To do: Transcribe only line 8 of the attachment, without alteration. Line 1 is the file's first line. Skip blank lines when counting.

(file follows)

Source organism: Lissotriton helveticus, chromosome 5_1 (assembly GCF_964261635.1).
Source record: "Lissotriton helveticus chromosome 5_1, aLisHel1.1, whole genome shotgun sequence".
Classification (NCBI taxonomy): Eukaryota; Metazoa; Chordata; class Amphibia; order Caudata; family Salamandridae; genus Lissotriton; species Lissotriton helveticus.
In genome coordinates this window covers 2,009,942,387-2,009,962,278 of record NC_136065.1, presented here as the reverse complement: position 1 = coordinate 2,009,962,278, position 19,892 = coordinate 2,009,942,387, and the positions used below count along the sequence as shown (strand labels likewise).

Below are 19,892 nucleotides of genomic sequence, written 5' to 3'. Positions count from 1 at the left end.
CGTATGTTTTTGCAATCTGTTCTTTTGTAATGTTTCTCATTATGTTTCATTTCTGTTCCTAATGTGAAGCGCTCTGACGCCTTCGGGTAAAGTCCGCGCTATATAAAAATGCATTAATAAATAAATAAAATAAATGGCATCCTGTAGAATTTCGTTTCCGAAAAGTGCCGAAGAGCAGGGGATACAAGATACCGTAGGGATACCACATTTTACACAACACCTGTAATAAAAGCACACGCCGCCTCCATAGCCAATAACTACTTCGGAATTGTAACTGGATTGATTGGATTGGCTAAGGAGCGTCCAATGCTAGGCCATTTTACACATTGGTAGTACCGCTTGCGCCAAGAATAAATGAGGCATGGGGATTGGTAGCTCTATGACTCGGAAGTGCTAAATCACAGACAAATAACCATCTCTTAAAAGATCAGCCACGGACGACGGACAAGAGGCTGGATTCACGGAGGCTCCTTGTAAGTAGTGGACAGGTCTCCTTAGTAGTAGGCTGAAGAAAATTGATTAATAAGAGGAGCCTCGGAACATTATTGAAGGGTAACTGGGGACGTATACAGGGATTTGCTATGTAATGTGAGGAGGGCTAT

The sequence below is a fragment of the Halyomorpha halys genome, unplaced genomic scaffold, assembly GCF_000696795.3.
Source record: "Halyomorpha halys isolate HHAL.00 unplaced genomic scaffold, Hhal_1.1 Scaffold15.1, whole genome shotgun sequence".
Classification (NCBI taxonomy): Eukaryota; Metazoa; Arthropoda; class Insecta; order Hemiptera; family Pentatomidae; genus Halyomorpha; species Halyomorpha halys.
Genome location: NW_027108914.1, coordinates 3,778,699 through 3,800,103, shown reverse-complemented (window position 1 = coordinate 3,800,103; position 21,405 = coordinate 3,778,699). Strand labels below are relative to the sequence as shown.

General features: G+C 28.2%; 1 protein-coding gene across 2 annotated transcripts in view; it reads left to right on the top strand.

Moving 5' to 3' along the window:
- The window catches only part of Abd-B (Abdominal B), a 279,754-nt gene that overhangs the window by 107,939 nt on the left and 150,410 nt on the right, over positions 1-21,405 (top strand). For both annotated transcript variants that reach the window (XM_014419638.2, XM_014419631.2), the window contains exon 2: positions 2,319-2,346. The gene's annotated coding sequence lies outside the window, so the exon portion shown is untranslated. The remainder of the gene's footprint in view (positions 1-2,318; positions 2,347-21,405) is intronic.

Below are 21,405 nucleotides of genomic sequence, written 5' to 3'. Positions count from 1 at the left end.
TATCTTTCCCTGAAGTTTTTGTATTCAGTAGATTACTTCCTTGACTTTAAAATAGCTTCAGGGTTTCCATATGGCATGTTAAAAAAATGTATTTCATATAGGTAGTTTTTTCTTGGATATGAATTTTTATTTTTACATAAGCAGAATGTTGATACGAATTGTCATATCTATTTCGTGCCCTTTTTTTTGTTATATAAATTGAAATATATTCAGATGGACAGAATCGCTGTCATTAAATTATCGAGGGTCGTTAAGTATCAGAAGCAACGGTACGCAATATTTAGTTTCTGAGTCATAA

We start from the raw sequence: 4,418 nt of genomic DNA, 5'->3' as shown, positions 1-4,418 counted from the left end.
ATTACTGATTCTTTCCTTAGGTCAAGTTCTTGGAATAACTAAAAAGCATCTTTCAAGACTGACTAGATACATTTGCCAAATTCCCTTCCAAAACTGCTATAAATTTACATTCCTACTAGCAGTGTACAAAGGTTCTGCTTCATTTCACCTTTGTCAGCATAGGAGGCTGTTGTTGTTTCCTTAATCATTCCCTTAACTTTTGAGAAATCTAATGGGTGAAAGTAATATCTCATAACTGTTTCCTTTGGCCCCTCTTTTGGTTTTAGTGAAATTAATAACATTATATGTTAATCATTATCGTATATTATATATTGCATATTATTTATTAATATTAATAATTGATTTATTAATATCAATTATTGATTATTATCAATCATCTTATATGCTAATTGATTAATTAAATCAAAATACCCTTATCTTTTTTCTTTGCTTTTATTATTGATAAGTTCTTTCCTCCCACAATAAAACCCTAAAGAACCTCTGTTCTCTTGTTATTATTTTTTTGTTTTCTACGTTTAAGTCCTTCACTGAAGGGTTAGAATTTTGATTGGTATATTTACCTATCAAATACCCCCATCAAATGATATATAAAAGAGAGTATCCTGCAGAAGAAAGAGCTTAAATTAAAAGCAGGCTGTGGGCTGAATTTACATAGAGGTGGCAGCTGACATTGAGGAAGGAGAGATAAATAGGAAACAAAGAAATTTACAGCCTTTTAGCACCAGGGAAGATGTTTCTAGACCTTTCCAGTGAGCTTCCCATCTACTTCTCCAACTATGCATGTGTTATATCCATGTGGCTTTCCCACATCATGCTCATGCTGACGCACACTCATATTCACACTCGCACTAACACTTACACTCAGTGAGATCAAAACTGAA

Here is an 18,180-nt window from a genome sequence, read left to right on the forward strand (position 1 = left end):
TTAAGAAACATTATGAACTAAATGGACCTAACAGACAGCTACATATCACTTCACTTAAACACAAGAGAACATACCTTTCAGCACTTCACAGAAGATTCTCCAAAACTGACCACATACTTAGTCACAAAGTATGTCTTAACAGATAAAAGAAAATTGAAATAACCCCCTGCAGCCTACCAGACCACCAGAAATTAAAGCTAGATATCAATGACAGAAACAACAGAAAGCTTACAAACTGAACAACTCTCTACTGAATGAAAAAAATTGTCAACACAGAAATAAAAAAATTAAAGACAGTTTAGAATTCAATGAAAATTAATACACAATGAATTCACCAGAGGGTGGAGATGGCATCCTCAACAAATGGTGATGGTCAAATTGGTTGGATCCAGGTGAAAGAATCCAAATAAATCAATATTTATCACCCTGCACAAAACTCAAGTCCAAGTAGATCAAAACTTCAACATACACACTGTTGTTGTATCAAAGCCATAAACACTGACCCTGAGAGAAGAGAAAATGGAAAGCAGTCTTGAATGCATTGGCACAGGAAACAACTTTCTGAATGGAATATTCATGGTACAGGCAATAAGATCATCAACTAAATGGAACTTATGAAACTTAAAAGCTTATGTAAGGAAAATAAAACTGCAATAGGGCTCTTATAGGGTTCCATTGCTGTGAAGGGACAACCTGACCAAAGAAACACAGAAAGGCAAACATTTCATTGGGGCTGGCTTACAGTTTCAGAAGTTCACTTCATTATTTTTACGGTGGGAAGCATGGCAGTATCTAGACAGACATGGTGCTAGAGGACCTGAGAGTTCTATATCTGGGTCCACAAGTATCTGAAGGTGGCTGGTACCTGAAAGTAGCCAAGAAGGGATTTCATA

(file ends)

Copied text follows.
Source record: "Halyomorpha halys isolate HHAL.00 unplaced genomic scaffold, Hhal_1.1 Scaffold15.1, whole genome shotgun sequence".